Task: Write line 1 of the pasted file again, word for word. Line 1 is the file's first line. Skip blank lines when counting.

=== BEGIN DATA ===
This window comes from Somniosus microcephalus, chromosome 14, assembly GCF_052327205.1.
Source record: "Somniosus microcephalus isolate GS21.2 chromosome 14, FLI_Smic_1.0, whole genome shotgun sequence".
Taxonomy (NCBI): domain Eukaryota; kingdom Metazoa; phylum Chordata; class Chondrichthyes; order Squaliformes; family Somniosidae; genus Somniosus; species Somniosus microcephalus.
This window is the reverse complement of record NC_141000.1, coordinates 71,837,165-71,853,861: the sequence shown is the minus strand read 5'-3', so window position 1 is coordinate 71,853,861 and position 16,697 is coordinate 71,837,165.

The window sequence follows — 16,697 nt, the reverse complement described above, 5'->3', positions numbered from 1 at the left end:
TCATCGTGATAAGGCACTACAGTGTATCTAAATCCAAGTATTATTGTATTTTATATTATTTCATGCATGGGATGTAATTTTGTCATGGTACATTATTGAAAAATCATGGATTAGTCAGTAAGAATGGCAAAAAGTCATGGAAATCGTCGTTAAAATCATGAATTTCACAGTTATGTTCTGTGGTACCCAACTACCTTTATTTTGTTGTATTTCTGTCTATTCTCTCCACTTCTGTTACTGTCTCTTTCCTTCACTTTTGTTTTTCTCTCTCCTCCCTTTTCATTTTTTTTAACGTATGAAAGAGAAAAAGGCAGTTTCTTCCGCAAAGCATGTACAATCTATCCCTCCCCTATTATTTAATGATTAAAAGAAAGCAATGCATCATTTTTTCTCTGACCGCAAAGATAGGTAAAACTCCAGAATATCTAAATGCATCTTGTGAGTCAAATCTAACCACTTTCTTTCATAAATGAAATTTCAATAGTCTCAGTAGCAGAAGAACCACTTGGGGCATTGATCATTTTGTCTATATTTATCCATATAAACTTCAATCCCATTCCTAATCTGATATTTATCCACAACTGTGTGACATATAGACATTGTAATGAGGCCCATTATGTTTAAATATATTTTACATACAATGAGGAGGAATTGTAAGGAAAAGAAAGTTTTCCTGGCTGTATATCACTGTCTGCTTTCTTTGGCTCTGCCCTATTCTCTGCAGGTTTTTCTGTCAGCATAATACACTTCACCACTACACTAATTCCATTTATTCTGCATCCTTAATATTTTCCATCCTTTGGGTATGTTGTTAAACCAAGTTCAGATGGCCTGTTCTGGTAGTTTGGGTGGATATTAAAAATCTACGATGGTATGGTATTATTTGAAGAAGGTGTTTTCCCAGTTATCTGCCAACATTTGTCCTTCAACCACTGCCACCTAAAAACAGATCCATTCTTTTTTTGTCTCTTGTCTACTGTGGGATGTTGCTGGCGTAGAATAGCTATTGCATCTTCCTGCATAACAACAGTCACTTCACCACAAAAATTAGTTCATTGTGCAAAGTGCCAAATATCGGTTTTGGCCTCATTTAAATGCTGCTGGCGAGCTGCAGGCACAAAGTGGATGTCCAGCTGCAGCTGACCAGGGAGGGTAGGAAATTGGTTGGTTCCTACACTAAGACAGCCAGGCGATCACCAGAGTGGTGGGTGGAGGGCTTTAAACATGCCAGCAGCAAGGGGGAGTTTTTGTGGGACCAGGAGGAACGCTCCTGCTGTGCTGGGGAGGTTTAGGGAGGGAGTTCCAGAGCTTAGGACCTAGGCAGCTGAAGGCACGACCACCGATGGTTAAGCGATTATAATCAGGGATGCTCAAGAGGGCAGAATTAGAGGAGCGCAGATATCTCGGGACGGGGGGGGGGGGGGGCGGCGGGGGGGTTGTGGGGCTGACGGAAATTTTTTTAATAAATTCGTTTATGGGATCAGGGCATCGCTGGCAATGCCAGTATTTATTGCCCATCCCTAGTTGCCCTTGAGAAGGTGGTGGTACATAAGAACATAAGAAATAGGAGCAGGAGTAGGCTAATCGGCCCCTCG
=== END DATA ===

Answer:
This window comes from Somniosus microcephalus, chromosome 14, assembly GCF_052327205.1.